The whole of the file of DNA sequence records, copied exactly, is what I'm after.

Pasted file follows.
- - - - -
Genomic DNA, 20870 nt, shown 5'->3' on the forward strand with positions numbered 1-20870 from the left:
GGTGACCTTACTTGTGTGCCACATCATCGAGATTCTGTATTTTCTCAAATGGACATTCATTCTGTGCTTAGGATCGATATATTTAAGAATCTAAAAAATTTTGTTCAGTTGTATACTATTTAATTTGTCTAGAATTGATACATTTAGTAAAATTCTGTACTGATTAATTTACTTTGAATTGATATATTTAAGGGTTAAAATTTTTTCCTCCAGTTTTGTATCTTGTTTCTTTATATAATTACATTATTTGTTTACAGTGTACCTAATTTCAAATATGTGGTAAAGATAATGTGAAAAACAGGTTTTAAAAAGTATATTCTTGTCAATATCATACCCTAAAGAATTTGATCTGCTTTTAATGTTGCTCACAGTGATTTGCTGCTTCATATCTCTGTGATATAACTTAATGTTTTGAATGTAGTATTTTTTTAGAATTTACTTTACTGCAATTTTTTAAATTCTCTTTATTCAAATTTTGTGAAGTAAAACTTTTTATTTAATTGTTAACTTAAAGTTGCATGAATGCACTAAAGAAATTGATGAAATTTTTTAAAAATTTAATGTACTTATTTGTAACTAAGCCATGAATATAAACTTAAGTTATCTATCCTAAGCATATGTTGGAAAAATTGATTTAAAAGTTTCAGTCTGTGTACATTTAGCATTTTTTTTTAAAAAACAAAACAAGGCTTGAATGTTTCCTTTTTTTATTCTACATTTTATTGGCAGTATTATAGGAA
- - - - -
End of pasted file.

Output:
Genomic DNA, 20870 nt, shown 5'->3' on the forward strand with positions numbered 1-20870 from the left:
GGTGACCTTACTTGTGTGCCACATCATCGAGATTCTGTATTTTCTCAAATGGACATTCATTCTGTGCTTAGGATCGATATATTTAAGAATCTAAAAAATTTTGTTCAGTTGTATACTATTTAATTTGTCTAGAATTGATACATTTAGTAAAATTCTGTACTGATTAATTTACTTTGAATTGATATATTTAAGGGTTAAAATTTTTTCCTCCAGTTTTGTATCTTGTTTCTTTATATAATTACATTATTTGTTTACAGTGTACCTAATTTCAAATATGTGGTAAAGATAATGTGAAAAACAGGTTTTAAAAAGTATATTCTTGTCAATATCATACCCTAAAGAATTTGATCTGCTTTTAATGTTGCTCACAGTGATTTGCTGCTTCATATCTCTGTGATATAACTTAATGTTTTGAATGTAGTATTTTTTTAGAATTTACTTTACTGCAATTTTTTAAATTCTCTTTATTCAAATTTTGTGAAGTAAAACTTTTTATTTAATTGTTAACTTAAAGTTGCATGAATGCACTAAAGAAATTGATGAAATTTTTTAAAAATTTAATGTACTTATTTGTAACTAAGCCATGAATATAAACTTAAGTTATCTATCCTAAGCATATGTTGGAAAAATTGATTTAAAAGTTTCAGTCTGTGTACATTTAGCATTTTTTTTTAAAAAACAAAACAAGGCTTGAATGTTTCCTTTTTTTATTCTACATTTTATTGGCAGTATTATAGGAA